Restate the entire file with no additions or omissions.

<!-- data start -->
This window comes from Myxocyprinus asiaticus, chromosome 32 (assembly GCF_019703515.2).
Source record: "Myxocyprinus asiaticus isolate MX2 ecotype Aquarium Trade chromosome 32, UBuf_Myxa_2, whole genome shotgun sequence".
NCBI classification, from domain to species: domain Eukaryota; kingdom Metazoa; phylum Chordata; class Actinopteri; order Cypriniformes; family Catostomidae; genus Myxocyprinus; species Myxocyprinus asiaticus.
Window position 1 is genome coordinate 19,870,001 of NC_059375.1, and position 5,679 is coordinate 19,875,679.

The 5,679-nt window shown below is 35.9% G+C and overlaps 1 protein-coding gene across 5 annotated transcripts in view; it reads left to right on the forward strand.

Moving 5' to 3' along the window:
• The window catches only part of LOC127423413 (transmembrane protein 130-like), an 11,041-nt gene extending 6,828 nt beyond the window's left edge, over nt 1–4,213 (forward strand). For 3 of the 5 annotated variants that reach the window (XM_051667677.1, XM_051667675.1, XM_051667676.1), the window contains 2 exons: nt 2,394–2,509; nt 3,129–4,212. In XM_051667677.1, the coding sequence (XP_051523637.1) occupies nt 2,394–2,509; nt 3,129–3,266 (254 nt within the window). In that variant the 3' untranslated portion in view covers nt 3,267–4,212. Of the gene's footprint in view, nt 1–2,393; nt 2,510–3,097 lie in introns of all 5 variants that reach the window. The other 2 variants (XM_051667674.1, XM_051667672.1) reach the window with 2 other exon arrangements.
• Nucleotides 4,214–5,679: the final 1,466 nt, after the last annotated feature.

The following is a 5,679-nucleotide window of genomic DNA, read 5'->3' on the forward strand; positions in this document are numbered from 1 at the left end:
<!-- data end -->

This window comes from Myxocyprinus asiaticus, chromosome 32 (assembly GCF_019703515.2).
Source record: "Myxocyprinus asiaticus isolate MX2 ecotype Aquarium Trade chromosome 32, UBuf_Myxa_2, whole genome shotgun sequence".
NCBI classification, from domain to species: domain Eukaryota; kingdom Metazoa; phylum Chordata; class Actinopteri; order Cypriniformes; family Catostomidae; genus Myxocyprinus; species Myxocyprinus asiaticus.
Window position 1 is genome coordinate 19,870,001 of NC_059375.1, and position 5,679 is coordinate 19,875,679.

The 5,679-nt window shown below is 35.9% G+C and overlaps 1 protein-coding gene across 5 annotated transcripts in view; it reads left to right on the forward strand.

Moving 5' to 3' along the window:
• The window catches only part of LOC127423413 (transmembrane protein 130-like), an 11,041-nt gene extending 6,828 nt beyond the window's left edge, over nt 1–4,213 (forward strand). For 3 of the 5 annotated variants that reach the window (XM_051667677.1, XM_051667675.1, XM_051667676.1), the window contains 2 exons: nt 2,394–2,509; nt 3,129–4,212. In XM_051667677.1, the coding sequence (XP_051523637.1) occupies nt 2,394–2,509; nt 3,129–3,266 (254 nt within the window). In that variant the 3' untranslated portion in view covers nt 3,267–4,212. Of the gene's footprint in view, nt 1–2,393; nt 2,510–3,097 lie in introns of all 5 variants that reach the window. The other 2 variants (XM_051667674.1, XM_051667672.1) reach the window with 2 other exon arrangements.
• Nucleotides 4,214–5,679: the final 1,466 nt, after the last annotated feature.

The following is a 5,679-nucleotide window of genomic DNA, read 5'->3' on the forward strand; positions in this document are numbered from 1 at the left end: